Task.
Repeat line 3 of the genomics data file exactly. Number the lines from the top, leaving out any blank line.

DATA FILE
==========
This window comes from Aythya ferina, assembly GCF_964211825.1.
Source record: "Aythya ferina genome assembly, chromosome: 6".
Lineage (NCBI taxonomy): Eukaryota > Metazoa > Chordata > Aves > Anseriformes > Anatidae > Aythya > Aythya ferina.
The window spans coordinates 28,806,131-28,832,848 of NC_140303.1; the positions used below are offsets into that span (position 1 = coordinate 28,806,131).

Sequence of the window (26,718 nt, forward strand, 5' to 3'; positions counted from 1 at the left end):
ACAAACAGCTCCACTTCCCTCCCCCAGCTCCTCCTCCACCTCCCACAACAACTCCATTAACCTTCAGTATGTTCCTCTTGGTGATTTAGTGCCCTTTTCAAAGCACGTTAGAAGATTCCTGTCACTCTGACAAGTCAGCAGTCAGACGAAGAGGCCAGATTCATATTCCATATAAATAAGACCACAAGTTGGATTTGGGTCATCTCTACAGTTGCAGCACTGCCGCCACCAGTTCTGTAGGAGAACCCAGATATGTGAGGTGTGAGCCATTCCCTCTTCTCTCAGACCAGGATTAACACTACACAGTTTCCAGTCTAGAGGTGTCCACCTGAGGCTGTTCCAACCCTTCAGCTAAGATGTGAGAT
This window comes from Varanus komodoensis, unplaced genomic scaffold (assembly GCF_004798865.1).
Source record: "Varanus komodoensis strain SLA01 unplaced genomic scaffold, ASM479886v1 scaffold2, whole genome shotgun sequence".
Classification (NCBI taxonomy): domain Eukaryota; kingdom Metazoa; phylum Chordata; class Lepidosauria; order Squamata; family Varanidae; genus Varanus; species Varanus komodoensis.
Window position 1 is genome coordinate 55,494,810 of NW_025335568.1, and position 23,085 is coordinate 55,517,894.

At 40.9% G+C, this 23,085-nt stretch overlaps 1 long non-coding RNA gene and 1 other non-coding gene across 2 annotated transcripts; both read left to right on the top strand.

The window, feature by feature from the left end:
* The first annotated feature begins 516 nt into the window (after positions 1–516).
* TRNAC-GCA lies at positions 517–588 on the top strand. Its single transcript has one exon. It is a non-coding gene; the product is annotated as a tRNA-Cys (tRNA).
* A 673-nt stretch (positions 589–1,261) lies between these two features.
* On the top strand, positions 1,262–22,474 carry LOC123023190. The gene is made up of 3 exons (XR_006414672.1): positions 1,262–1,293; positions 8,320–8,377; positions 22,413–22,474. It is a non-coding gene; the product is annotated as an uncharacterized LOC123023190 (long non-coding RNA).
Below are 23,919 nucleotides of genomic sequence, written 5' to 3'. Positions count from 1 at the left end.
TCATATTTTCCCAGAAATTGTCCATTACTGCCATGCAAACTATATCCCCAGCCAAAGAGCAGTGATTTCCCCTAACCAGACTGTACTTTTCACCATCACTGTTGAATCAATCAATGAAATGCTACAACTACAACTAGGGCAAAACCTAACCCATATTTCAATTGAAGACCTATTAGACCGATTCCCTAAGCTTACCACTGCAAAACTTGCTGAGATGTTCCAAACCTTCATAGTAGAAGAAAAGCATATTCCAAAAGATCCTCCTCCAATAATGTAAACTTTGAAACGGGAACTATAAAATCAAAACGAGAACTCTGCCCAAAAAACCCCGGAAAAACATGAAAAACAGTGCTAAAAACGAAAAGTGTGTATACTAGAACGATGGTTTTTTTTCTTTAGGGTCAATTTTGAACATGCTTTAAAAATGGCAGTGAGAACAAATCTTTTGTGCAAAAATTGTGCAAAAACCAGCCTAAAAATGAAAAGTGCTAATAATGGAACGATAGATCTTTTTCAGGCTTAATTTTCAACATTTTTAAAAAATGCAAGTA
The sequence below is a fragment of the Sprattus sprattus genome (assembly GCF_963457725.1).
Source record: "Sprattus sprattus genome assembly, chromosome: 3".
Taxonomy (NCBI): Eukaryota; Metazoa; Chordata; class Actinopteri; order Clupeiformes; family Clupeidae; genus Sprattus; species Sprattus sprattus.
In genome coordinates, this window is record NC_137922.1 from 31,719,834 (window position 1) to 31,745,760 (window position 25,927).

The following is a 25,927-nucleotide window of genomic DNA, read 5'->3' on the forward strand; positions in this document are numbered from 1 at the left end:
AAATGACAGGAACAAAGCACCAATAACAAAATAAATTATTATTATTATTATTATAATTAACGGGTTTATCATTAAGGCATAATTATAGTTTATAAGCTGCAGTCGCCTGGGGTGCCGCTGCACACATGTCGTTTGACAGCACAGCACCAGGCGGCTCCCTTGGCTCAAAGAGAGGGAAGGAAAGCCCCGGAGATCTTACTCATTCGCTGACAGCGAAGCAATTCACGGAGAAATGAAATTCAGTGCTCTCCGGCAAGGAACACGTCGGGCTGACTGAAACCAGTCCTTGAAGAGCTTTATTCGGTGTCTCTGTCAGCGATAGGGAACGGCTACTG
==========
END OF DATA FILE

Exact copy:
Lineage (NCBI taxonomy): Eukaryota > Metazoa > Chordata > Aves > Anseriformes > Anatidae > Aythya > Aythya ferina.